Flood-frequency analyses for the Black Hills area have especially large uncertainties and are especially important for planning purposes because of a history of extremely large and damaging floods, such as the extreme floods of June 9–10, 1972. Geology, topography, and climatology are additional complicating factors for flood-frequency characterization for the area. Two previous paleoflood studies for the Black Hills area indicated good potential for improving flood-frequency analyses through implementation of paleoflood investigations. The objectives of this study (SD2010-04) for the southern Black Hills were to (1) develop long-term flood chronologies and associated peak-flow frequency analyses for selected stream reaches by applying paleoflood hydrology approaches; and (2) develop flood-frequency information regarding “high-elevation” stream reaches to help address questions regarding differential potential for generation of exceptionally strong rain-producing thunderstorms across elevation gradients in the area. Neither objective was accomplished because the study was terminated before planned completion.
Substantial efforts could be applied for only 2 of the 12 research tasks prior to study termination. These were task 3 (preliminary reconnaissance) and task 4 (activities associated with Section 106 of the National Historic Preservation Act). Field reconnaissance conducted along 10 candidate streams indicated that conditions in the southern Black Hills appear quite favorable for conducting paleoflood investigations. All 10 candidate streams had moderate to good potential for favorable paleoflood evidence, and in general are well constrained in relatively narrow canyon reaches, which provides good sensitivity for changes in stage, relative to discharge.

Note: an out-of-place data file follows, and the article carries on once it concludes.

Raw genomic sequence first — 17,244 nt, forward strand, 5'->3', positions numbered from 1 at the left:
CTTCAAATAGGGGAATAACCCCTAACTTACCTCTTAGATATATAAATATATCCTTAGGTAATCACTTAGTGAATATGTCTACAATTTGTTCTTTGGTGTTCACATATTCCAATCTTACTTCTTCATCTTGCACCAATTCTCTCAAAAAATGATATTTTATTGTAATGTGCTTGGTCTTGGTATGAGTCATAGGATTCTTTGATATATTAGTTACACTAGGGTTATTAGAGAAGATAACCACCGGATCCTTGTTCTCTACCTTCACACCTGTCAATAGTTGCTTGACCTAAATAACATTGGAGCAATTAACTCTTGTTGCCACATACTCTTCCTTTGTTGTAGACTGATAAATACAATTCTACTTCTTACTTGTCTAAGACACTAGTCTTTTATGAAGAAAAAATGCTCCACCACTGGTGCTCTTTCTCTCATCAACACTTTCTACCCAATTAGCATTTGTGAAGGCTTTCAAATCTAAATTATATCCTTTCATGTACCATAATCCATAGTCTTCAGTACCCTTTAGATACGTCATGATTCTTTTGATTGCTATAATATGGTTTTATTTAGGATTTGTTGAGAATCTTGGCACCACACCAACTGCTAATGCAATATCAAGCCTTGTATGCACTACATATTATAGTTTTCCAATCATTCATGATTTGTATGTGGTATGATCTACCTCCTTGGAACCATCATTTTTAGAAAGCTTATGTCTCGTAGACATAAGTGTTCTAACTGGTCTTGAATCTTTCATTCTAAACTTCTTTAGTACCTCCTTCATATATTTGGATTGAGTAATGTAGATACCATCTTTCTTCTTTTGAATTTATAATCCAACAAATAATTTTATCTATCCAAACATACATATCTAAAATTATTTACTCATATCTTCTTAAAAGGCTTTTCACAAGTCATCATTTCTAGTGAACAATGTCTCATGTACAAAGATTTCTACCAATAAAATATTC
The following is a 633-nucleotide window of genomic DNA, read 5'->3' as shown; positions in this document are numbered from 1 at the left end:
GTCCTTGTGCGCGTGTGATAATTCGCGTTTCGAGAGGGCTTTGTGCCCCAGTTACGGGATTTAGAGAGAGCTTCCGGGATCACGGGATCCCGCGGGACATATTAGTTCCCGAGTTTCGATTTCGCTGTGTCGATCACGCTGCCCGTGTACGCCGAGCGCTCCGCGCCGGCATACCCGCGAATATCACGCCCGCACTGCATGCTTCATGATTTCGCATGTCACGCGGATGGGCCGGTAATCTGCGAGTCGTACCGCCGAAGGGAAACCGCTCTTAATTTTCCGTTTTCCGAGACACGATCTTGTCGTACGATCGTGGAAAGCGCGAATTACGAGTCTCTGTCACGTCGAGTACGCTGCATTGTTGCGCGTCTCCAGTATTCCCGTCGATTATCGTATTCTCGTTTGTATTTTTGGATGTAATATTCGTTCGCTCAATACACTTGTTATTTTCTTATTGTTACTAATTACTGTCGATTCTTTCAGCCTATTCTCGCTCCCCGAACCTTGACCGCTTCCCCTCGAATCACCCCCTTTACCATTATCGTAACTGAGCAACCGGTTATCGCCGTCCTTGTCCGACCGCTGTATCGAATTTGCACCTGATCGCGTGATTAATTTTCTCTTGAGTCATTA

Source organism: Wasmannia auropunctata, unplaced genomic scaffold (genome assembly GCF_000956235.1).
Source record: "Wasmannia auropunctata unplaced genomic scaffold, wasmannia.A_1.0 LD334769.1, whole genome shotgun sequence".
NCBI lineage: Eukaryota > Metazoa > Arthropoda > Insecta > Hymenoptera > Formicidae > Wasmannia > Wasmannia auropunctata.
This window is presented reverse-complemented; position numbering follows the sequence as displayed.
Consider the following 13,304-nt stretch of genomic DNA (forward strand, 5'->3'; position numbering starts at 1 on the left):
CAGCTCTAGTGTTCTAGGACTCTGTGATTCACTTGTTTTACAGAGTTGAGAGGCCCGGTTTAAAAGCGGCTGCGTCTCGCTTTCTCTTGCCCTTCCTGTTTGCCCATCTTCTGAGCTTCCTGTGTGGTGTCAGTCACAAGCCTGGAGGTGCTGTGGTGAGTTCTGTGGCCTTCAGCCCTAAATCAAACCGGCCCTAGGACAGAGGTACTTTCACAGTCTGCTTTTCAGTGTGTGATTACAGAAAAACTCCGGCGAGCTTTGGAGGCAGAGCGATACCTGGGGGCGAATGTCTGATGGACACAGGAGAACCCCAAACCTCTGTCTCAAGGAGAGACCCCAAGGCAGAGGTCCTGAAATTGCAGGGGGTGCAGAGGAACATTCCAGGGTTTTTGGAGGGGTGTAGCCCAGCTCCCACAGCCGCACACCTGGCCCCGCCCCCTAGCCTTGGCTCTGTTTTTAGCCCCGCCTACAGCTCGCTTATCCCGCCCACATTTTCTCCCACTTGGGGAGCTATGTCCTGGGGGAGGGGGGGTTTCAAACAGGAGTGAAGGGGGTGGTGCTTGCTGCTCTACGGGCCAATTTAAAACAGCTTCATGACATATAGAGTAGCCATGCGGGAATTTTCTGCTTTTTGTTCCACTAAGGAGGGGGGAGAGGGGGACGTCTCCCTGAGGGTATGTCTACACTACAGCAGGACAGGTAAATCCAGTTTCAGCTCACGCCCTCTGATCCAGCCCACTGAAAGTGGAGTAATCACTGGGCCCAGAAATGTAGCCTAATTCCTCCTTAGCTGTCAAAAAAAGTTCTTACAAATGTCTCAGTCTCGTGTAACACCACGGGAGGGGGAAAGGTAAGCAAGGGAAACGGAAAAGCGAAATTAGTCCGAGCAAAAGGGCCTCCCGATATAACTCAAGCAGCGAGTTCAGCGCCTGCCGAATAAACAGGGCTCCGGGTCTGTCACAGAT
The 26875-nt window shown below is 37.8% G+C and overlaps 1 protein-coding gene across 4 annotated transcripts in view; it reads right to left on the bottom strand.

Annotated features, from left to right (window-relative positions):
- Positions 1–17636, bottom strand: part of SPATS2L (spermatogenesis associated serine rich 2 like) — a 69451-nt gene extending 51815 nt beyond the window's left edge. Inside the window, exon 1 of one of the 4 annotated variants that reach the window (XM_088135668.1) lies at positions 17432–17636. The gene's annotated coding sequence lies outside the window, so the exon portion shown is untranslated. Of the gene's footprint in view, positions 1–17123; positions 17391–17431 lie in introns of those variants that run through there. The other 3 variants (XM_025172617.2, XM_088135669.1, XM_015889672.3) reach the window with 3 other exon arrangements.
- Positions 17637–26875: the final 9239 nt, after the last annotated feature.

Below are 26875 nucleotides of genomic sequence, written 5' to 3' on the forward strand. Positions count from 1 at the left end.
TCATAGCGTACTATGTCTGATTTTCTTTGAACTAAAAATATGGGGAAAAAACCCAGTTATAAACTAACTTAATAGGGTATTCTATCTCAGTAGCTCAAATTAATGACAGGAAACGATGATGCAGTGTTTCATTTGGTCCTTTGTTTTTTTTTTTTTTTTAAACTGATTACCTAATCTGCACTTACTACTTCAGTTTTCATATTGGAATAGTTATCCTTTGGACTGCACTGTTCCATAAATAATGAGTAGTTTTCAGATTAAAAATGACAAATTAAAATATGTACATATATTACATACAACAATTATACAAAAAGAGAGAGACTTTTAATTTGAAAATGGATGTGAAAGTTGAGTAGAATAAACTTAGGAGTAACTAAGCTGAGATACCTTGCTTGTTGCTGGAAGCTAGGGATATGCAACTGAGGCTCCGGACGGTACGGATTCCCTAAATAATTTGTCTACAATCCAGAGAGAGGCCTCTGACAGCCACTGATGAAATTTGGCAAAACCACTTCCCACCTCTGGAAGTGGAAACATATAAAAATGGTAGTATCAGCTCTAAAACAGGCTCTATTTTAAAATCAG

Task 4 (Section 106 activities) was needed because alcoves and rock shelters that are well suited for deposition and preservation of paleoflood evidence may have been used as shelters or cache locations by indigenous inhabitants and thus may be eligible for consideration as historic properties because of possible archaeological or cultural materials. The complexity of the Section 106 concerns and issues became progressively more apparent as the study evolved. The study eventually was terminated when it became apparent that the resources needed to address the Section 106 issues would overwhelm the resources available for study implementation. In the event of consideration of future re-implementation, approaches that might help expedite Section 106 issues could include (1) a partnership with another Federal agency that has substantial experience with the Section 106 process; (2) securing assistance from a consultant that could help with both the Section 106 process and the required archaeological component; and (3) partnering with a tribal college with archaeological or earth science/hydrology programs, which could help make this study become part of a learning exercise.
|Title||Application of paleoflood surveys for the southern Black Hills of South Dakota|
|Authors||Daniel G. Driscoll|
|Publication Subtype||State or Local Government Series|
|Series Title||South Dakota Department of Transportation Office of Research Study|
|Record Source||USGS Publications Warehouse|
|USGS Organization||South Dakota Water Science Center|